The good folks at the Indiana University Center on Philanthropy would like us to know that we can gain “new insights” aplenty from the just-published second edition of their ongoing landmark research on the charitable giving of America’s rich.
The first edition of this research — the largest survey of wealthy Americans about charity “ever conducted” — covered 2005. The Center’s new Study of High Net Worth Philanthropy, based on a random sampling of “over 20,000 households in high net-worth neighborhoods,” covers 2007.
And what can we learn from this massive research? In the news release announcing the new report’s unveiling, we get an answer from the Bank of America, the financial institution that’s sponsoring the Center’s research on the eminently comfortable and their charitable contributions.
“Our clients,” says Cary Grace, the Bank of America’s charity chief, “are taking a more proactive approach to integrating philanthropy into their wealth management strategies.”
The rest of the news release goes on to list a variety of equally scintillating “insights.” The wealthy, the release informs us, “demonstrate a strong desire” to give back to their communities. The rich expect the charities that get their contributions to engage in “sound business practices.” Their giving, the awesomely affluent believe, sets a good “example” for their children.
But don’t let this news release pablum fool you. The new Indiana University Center on Philanthropy research on the rich really does offer some eye-opening findings. You just won’t the Center’s flacks talking about them.
The reason: This new study, once you actually dive into the survey data, makes America’s very rich — the clients the Bank of America most covets — look something less than generous. Much less.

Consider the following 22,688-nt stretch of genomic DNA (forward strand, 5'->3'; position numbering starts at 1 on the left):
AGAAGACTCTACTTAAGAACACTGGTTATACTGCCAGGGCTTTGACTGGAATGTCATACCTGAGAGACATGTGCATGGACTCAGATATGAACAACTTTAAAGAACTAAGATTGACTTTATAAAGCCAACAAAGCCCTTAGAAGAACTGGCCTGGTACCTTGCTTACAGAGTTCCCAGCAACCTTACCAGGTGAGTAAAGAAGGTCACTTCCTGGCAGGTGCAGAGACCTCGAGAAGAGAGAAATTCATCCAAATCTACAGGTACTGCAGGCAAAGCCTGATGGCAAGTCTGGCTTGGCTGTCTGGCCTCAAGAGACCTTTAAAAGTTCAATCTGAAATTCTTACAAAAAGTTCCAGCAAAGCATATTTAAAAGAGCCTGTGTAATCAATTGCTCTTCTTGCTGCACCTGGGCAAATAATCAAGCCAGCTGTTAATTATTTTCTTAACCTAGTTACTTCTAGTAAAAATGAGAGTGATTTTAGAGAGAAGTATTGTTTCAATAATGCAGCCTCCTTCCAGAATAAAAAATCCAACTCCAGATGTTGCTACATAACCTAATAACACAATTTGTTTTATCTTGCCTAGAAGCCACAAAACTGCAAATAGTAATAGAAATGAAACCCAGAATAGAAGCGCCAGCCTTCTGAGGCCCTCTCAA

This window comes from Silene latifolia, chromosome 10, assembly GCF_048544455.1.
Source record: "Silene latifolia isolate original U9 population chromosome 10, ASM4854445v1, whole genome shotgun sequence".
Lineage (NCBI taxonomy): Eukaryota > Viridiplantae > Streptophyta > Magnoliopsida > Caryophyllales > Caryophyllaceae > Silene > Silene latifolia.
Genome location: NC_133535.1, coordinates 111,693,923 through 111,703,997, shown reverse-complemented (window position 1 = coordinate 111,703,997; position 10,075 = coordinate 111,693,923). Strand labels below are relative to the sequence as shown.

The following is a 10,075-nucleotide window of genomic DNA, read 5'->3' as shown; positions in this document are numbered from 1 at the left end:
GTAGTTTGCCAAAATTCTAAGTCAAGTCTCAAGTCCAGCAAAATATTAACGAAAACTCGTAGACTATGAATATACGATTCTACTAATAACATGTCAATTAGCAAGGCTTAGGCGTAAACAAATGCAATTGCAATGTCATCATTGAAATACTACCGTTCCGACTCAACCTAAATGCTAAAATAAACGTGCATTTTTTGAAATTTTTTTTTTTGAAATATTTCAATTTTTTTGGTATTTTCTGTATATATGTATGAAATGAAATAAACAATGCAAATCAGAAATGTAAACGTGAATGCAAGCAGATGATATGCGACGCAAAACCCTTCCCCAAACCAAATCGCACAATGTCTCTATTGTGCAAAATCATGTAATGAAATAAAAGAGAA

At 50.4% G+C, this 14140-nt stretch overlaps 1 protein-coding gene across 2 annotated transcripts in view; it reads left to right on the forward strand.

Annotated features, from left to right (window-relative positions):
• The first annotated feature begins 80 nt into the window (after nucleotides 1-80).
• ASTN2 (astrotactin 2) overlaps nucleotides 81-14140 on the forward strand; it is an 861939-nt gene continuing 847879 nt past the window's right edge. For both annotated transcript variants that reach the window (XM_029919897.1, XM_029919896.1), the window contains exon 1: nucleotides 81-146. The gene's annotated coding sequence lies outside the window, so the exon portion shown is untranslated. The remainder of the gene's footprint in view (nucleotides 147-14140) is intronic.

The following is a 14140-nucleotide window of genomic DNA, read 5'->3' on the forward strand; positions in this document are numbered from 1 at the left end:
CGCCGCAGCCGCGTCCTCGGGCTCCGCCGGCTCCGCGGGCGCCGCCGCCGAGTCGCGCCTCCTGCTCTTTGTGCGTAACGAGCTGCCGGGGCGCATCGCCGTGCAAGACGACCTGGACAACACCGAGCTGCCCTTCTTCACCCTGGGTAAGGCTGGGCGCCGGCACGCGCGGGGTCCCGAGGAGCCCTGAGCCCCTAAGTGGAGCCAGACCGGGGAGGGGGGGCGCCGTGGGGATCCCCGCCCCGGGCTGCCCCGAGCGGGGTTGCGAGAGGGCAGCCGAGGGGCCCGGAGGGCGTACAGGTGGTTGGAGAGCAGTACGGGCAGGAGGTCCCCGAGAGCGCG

Between 2005 and 2007, Wall Street’s biggest go-go years, charitable contributions from Americans who make over $5 million a year dropped 14.1 percent, after taking inflation into account.
We can’t say exactly what happened to the incomes of these wealthy Americans over that two-year span, because the IRS hasn’t yet released any official stats for 2007. We do know that taxpayers making over $5 million — just three-hundredths of 1 percent of the taxpaying public — upped their share of America’s total income, between 2005 and 2006, from 9.1 to 10 percent.
That’s the equivalent of a $45.9 billion swing to the 40,848 households at the tippy top of America’s economic ladder. A significant sum, to be sure, but not enough apparently to prevent the super wealthy from cutting back, one year later, on their charitable giving. Households making over $5 million a year dropped their average giving from $995,192 in 2005 to $855,200 in 2007.
But doesn’t this $855,200 still represent a hefty act of generosity? Not really, not once you consider the net worth of America’s richest families. In 2007, families worth $50 million or more gave an average $885,387 to charity. That sum computes to just 1.48 percent of their average 2007 net worth.
Between 2005 and 2007, we need to remember, the hedge funds that the super rich were busily stashing their fortunes into were routinely returning 15 to 20 percent per year and more. Even the most conservative of wealthy investors were getting double-digit returns from their private wealth managers.
The super rich, given these investment returns, could have upped what they actually gave to charity in 2007 by five or ten times and still ended the year with a higher household net worth than when the year started.
Back in the 1990s, a multimillionaire San Francisco money manager named Claude Rosenberg started a research group dedicated to demonstrating to rich people this very message, that they could easily afford to give far more of their fortunes to charity than they actually do.
In the year 2000, Rosenberg’s researchers would go on to document, households with $1 million or more in income could have given $128 billion more to charity than they did in fact give, without losing any net worth over the course of the year.
Claude Rosenberg, a true generous soul, died last May at the age of 80. His message to the rich, the new data from the Indiana University Center for Philanthropy make abundantly clear, remains sadly unheeded.
Sam Pizzigati edits Too Much, the online weekly on excess and inequality.